Leaf of the Tree

Finding the Divine in the Details


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What an “ordinary” Munich girl reveals

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When book blogger Melissa Lee invited me to share a guest post at her blog this week, it was a chance to reflect on the writing and research for The Munich Girl, and some of the things that these uncovered for me.

“While Eva Braun is famous because of someone infamous, this Munich girl came from what would be perceived both then and now as an extremely ‘ordinary’ life. …

Eva_mk_R1B-1“Lots of assumptions and judgments about her have masked key information that her life could provide about Hitler. Paradoxically, although much of what has been conveyed about her was based on presumed understanding about him, it’s a more complete picture of her that can provide the most accurate view of Hitler.

“She loved him, I have no doubt. Yet, in many ways, she gave up both her sense of self and of self-determination to ‘prove’ that love, show her loyalty. (Loyalty was very important to Hitler, who trusted so poorly, if at all. But he trusted her.)

crop Adolf-Hitler-und-Eva-Braun“I think the distorted self-denial she showed is still cultivated in collective culture today in ways designed to keep inequality in place. Many, especially women, give up the freedom of their own wholeness for the sake of proving love, and loyalty. I think the false value this behavior is given is a big part of what allows oppression and repression to continue, along with the imbalance of power that always accompanies them. 558ccddc1102ad790981f75a493bcd25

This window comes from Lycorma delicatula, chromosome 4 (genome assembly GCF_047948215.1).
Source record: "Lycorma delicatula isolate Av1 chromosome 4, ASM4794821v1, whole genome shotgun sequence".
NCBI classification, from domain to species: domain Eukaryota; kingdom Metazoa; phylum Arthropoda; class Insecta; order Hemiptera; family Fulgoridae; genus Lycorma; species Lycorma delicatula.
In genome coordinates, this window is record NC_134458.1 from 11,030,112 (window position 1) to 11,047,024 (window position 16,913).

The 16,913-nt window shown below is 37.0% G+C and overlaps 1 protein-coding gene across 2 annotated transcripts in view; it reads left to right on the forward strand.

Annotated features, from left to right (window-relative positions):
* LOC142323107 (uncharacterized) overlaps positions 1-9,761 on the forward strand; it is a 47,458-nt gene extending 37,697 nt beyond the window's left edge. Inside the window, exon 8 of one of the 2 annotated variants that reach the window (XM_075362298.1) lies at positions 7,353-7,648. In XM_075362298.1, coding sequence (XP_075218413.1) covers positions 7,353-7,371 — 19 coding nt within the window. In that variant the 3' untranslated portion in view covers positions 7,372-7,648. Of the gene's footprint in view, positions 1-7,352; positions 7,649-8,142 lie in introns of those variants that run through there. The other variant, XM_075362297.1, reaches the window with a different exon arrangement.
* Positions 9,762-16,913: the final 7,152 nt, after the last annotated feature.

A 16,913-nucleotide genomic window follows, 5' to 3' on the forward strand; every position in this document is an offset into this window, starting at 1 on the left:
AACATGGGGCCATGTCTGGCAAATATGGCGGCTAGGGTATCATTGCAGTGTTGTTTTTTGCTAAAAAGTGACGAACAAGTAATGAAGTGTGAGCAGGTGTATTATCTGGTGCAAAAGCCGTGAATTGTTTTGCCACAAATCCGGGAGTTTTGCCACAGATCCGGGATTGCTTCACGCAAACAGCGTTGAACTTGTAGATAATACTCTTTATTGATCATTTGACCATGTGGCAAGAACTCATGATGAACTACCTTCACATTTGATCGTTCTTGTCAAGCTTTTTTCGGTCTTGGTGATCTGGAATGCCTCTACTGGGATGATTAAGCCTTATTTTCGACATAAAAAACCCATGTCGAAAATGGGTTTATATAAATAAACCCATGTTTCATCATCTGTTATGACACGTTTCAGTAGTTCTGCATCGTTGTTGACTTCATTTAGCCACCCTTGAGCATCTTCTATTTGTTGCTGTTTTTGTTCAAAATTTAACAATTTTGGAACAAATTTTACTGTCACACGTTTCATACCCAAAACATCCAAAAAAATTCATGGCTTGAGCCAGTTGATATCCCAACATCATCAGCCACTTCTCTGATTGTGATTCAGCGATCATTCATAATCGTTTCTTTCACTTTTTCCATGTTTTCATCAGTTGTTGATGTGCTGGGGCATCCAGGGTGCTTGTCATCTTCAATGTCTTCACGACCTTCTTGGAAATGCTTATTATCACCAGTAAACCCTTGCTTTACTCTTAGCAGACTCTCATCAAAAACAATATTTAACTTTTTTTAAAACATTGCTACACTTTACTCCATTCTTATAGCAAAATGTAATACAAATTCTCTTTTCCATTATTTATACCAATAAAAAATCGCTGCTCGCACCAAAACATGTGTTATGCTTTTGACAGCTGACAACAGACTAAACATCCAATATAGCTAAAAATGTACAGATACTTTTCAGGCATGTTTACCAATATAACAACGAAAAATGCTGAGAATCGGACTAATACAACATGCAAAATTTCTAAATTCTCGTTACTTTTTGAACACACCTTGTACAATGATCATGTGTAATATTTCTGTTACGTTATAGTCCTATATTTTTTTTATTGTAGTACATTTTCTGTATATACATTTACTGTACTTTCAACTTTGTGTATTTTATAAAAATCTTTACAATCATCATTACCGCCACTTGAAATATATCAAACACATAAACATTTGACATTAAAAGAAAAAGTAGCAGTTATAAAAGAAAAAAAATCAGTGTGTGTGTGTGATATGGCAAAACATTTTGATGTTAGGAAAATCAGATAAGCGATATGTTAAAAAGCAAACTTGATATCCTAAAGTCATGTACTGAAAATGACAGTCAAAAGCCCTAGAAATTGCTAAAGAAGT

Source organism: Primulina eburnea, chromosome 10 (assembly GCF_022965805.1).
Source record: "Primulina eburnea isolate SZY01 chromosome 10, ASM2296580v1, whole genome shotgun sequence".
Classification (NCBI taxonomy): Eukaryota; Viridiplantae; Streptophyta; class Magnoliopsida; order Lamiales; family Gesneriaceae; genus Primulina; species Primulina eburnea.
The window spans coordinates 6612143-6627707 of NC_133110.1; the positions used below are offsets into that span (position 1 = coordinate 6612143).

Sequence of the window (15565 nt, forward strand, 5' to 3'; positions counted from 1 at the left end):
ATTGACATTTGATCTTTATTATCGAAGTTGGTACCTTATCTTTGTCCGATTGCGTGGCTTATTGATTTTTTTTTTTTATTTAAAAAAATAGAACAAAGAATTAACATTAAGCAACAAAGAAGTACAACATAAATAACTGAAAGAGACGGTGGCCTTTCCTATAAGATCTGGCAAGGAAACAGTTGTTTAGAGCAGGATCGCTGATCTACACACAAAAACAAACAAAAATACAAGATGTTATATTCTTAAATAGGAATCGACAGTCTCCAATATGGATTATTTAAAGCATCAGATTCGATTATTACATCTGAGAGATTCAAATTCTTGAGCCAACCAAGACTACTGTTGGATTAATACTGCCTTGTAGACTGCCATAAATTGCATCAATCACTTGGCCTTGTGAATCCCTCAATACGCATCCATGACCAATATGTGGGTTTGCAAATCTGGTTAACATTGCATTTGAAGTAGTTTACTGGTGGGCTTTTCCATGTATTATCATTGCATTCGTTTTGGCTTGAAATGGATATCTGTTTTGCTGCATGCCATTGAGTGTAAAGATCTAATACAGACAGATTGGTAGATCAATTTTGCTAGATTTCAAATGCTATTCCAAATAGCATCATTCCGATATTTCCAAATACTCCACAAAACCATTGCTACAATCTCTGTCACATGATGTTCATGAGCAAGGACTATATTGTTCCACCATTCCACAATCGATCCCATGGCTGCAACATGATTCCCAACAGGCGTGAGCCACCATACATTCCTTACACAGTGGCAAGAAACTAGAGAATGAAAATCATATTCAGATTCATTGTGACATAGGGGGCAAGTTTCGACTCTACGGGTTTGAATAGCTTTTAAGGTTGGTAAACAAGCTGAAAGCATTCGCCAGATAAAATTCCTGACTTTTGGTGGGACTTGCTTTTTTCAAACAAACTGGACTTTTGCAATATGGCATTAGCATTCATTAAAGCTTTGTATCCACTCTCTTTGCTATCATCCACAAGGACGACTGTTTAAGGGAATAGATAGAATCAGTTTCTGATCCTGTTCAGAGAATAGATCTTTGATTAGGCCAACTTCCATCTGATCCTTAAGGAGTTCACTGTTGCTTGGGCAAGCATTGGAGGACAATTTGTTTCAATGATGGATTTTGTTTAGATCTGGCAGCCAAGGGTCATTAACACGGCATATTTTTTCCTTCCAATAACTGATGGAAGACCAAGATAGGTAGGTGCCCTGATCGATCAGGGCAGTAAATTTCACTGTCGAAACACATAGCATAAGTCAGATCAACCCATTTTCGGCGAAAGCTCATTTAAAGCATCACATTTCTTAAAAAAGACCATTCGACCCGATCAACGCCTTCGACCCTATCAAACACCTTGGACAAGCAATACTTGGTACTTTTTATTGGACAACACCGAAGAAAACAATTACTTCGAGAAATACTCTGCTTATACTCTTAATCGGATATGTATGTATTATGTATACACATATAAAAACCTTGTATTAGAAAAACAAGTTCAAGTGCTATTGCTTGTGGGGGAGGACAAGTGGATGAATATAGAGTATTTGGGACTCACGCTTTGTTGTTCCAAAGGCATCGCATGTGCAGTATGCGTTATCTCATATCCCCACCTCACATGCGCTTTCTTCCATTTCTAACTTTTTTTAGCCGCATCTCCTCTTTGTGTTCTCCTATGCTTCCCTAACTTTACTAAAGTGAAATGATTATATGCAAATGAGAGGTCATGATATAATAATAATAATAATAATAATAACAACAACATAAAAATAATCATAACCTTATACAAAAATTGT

“I suppose it’s natural that people might assume this novel aims to exonerate or redeem Eva Braun, but that’s never been its goal. She came to represent, for me, the many things that we can form conclusions about without ever delving deep enough to uncover the whole story, in order to genuinely find truth. If the story aims to convey any sort of message, it’s that no human being is all good or all bad, and human circumstances are always more complex than they appear. If we’re not willing to accept and understand this, we’re unlikely to learn from history. …”

You can find the entire guest post about The Munich Girl at Melissa Lee’s Many Reads Blog:

http://mlsmanyreads.blogspot.com/2016/07/guest-post-phyllis-edgerly-ring-author.html?spref=fb

 

 

 

 


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Mid-year mentions

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July marks the eighth month since The Munich Girl published — the sixth, if you count its Kindle version, which appeared around the corner of the new year.

And July is when book bloggers — and I’ve connected with so many wonderful ones since the novel’s release — reach a half-way mark in their reading and book-reviewing year.

Two of them have been especially generous to The Munich Girl, and to me.

Melissa Lee’s Many Reads Blog has shared about the book repeatedly, plus it’s helping Canadian readers learn about and connect with it.

This month, Melissa shared her “Top 10 Favourite Books with Less than 2,000 Goodreads Ratings (in no particular order).”

Melissa Lee'sI was delighted to see The Munich Girl on her list: http://mlsmanyreads.blogspot.com/2016/07/top-10-tuesday-top-10-books-that-have.html